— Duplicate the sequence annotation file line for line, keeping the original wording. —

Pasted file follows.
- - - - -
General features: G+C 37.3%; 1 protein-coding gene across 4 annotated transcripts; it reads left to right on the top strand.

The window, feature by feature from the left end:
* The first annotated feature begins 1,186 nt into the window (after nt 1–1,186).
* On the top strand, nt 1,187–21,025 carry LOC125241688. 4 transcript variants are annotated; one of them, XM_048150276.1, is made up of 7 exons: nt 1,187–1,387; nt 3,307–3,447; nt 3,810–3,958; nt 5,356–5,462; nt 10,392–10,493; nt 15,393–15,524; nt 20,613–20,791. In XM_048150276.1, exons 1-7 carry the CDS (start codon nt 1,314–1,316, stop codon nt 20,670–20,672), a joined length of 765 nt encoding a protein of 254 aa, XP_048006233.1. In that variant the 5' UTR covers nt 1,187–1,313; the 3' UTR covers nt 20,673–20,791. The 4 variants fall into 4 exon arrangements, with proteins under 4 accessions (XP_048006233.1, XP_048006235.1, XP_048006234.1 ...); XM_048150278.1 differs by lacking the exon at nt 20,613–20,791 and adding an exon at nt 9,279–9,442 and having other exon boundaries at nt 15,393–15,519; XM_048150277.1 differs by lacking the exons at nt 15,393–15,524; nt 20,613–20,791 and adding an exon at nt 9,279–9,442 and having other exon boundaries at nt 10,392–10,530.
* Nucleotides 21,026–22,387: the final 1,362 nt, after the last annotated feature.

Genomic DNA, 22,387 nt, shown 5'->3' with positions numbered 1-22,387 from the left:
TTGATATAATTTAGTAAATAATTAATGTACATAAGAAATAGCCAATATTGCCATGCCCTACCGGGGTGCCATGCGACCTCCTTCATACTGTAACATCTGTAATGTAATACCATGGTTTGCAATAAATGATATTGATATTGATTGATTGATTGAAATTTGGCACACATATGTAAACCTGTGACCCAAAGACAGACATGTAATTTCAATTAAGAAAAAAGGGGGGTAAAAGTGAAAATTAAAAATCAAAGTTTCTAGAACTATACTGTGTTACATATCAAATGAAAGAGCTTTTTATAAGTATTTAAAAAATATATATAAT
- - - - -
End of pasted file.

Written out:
General features: G+C 37.3%; 1 protein-coding gene across 4 annotated transcripts; it reads left to right on the top strand.

The window, feature by feature from the left end:
* The first annotated feature begins 1,186 nt into the window (after nt 1–1,186).
* On the top strand, nt 1,187–21,025 carry LOC125241688. 4 transcript variants are annotated; one of them, XM_048150276.1, is made up of 7 exons: nt 1,187–1,387; nt 3,307–3,447; nt 3,810–3,958; nt 5,356–5,462; nt 10,392–10,493; nt 15,393–15,524; nt 20,613–20,791. In XM_048150276.1, exons 1-7 carry the CDS (start codon nt 1,314–1,316, stop codon nt 20,670–20,672), a joined length of 765 nt encoding a protein of 254 aa, XP_048006233.1. In that variant the 5' UTR covers nt 1,187–1,313; the 3' UTR covers nt 20,673–20,791. The 4 variants fall into 4 exon arrangements, with proteins under 4 accessions (XP_048006233.1, XP_048006235.1, XP_048006234.1 ...); XM_048150278.1 differs by lacking the exon at nt 20,613–20,791 and adding an exon at nt 9,279–9,442 and having other exon boundaries at nt 15,393–15,519; XM_048150277.1 differs by lacking the exons at nt 15,393–15,524; nt 20,613–20,791 and adding an exon at nt 9,279–9,442 and having other exon boundaries at nt 10,392–10,530.
* Nucleotides 21,026–22,387: the final 1,362 nt, after the last annotated feature.

Genomic DNA, 22,387 nt, shown 5'->3' with positions numbered 1-22,387 from the left:
TTGATATAATTTAGTAAATAATTAATGTACATAAGAAATAGCCAATATTGCCATGCCCTACCGGGGTGCCATGCGACCTCCTTCATACTGTAACATCTGTAATGTAATACCATGGTTTGCAATAAATGATATTGATATTGATTGATTGATTGAAATTTGGCACACATATGTAAACCTGTGACCCAAAGACAGACATGTAATTTCAATTAAGAAAAAAGGGGGGTAAAAGTGAAAATTAAAAATCAAAGTTTCTAGAACTATACTGTGTTACATATCAAATGAAAGAGCTTTTTATAAGTATTTAAAAAATATATATAAT